WASHINGTON -- All Aboard Florida is defending its use of tax-exempt private activity bonds to finance its Brightline passenger rail service in a letter to the chairman of a U.S. House oversight subcommittee.
The letter responded Monday to questions posed by Republican lawmakers at an April 19 hearing regarding the timing of federal Title 23 grants for railroad grade crossing improvements, proposals for their maintenance and the safety of those crossings.
The timing of the federal grants is an issue because that funding was used as a basis by the U.S. Transportation Department to authorize the use of tax-exempt PABs by the private owner for financing the proposed 235-mile passenger rail line between Miami and Orlando.
The project doesn’t qualify for high speed rail PABs because the trains will travel at less than 150 mph, but it did qualify under another category of PABs for highway or surface freight transfer facilities , lawmakers were told at the hearing.
That second category covers all surface transportation projects, lawmakers were told at the hearing by the House Oversight and Government Reform Subcommittee on Government Operations.
All Aboard Florida met the guidelines used by DOT because of the Title 23 federal funding for grade crossing safety improvements along the route.
Myles Tobin, general counsel for All Aboard Florida, said in Monday’s letter that planning for the Brightline project began in December 2011 before the award of $9 million in Title 23 federal funding for grade crossing safety improvements along the route.
Grover Burthey, deputy assistant transportation secretary for policy, testified at the hearing that the department sets no minimum for Title 23 funding in order for a project to qualify for PAB financing.
Similar approval was given in 2010 for $398 million in PABs to finance passenger rail service between Denver International Airport and Denver’s Union Station.
In addition, the Department of Transportation gave approval in 2014 to the use of $1.3 billion in PABs for Maryland’s Purple Line service in the suburbs of Washington, D.C.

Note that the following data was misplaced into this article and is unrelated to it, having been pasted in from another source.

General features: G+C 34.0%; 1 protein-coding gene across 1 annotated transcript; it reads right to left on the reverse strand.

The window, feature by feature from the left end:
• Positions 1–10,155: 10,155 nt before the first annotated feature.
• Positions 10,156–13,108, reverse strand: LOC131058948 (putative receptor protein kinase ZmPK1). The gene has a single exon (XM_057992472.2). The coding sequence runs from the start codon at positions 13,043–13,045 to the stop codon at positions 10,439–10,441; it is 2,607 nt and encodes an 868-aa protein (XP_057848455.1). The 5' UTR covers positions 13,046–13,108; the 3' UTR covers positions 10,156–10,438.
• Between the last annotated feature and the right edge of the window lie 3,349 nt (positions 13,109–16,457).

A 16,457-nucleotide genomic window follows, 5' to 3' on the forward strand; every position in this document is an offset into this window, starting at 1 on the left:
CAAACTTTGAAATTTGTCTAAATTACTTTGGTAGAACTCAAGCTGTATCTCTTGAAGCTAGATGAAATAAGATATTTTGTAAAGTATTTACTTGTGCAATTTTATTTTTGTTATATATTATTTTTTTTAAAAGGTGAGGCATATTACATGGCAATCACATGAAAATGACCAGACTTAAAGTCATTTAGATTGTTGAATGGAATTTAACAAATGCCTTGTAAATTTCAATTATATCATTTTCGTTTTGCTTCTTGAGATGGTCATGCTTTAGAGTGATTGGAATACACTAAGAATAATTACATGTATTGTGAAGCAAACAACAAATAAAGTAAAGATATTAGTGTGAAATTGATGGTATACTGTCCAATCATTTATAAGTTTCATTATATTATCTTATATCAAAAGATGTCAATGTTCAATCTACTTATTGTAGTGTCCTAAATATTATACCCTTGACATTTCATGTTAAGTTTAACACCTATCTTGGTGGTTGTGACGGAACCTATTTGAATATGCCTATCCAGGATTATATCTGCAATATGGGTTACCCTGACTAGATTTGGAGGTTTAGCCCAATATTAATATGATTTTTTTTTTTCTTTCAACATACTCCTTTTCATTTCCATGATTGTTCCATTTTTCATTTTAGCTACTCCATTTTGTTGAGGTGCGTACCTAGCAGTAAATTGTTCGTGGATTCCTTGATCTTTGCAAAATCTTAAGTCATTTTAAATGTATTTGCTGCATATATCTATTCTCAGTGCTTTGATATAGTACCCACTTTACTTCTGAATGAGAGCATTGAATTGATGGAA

All Aboard Florida, however, didn’t directly receive the Title 23 money, according to opponents of Brightline.
“Having read the All Aboard Florida letter does not change the testimony that they received at the hearing from the All Aboard Florida CEO and the Department of Transportation representative that not a single dollar of Title 23 money was spent with All Aboard Florida,” Steve Ryan, attorney representing Citizens Against Rail Expansion, said in an interview Tuesday.
“All Aboard Florida can argue all it wants that such expenditures on the corridor can somehow be equated with funds to All Aboard Florida as they claim in their applications, but it just isn’t so,” Ryan added.
The first $600 million in PABs for phase 1 of the project between Miami and West Palm Beach was approved in
November 2017. Phase 2 completing the service to Orlando received approval for $1.15 billion in PABs in December 2017 with an expiration date of May 31, 2018 for their issuance.
Because the PABs are exempt from federal taxes, the investors will save an estimated $250 million over the first 10 years on taxes, according to All Aboard Florida.
Indian River County, Martin County and Citizens Against Rail Expansion in Florida filed a lawsuit Feb. 18 against the U.S. DOT and Federal Railroad Administration that includes a claim that the PABs were unlawfully approved.
The lawsuit filed in the U.S. District Court for the District of Columbia also charges federal officials with ignoring or failing to consider environmental, public safety, maritime and environmental impacts the passenger rail service will have on Florida’s Treasure Coast communities.